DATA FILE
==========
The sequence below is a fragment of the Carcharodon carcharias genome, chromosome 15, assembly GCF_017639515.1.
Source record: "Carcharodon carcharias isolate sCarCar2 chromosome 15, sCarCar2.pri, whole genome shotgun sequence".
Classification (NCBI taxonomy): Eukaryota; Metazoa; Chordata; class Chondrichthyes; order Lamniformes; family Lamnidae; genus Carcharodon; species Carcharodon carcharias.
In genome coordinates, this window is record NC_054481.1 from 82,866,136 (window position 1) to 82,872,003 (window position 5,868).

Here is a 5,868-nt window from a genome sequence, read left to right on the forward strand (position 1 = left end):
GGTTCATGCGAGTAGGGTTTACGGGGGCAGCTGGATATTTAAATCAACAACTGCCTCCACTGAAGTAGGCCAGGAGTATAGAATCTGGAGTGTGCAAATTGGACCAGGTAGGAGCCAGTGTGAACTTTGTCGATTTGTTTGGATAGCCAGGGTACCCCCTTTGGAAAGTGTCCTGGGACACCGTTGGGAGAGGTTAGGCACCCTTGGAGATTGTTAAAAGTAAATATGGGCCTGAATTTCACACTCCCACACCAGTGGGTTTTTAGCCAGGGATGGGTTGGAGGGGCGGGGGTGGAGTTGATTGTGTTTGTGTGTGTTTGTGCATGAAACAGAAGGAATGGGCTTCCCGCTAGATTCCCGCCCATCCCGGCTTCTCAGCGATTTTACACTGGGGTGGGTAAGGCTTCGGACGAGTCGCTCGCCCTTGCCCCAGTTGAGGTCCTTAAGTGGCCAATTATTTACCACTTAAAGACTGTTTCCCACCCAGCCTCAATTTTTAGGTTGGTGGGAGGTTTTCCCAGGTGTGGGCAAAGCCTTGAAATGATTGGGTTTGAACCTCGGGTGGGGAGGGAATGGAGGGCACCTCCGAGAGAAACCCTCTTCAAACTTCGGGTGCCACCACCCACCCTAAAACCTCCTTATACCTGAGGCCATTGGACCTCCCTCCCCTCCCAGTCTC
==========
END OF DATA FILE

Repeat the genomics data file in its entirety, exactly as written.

The sequence below is a fragment of the Carcharodon carcharias genome, chromosome 15, assembly GCF_017639515.1.
Source record: "Carcharodon carcharias isolate sCarCar2 chromosome 15, sCarCar2.pri, whole genome shotgun sequence".
Classification (NCBI taxonomy): Eukaryota; Metazoa; Chordata; class Chondrichthyes; order Lamniformes; family Lamnidae; genus Carcharodon; species Carcharodon carcharias.
In genome coordinates, this window is record NC_054481.1 from 82,866,136 (window position 1) to 82,872,003 (window position 5,868).

Here is a 5,868-nt window from a genome sequence, read left to right on the forward strand (position 1 = left end):
GGTTCATGCGAGTAGGGTTTACGGGGGCAGCTGGATATTTAAATCAACAACTGCCTCCACTGAAGTAGGCCAGGAGTATAGAATCTGGAGTGTGCAAATTGGACCAGGTAGGAGCCAGTGTGAACTTTGTCGATTTGTTTGGATAGCCAGGGTACCCCCTTTGGAAAGTGTCCTGGGACACCGTTGGGAGAGGTTAGGCACCCTTGGAGATTGTTAAAAGTAAATATGGGCCTGAATTTCACACTCCCACACCAGTGGGTTTTTAGCCAGGGATGGGTTGGAGGGGCGGGGGTGGAGTTGATTGTGTTTGTGTGTGTTTGTGCATGAAACAGAAGGAATGGGCTTCCCGCTAGATTCCCGCCCATCCCGGCTTCTCAGCGATTTTACACTGGGGTGGGTAAGGCTTCGGACGAGTCGCTCGCCCTTGCCCCAGTTGAGGTCCTTAAGTGGCCAATTATTTACCACTTAAAGACTGTTTCCCACCCAGCCTCAATTTTTAGGTTGGTGGGAGGTTTTCCCAGGTGTGGGCAAAGCCTTGAAATGATTGGGTTTGAACCTCGGGTGGGGAGGGAATGGAGGGCACCTCCGAGAGAAACCCTCTTCAAACTTCGGGTGCCACCACCCACCCTAAAACCTCCTTATACCTGAGGCCATTGGACCTCCCTCCCCTCCCAGTCTC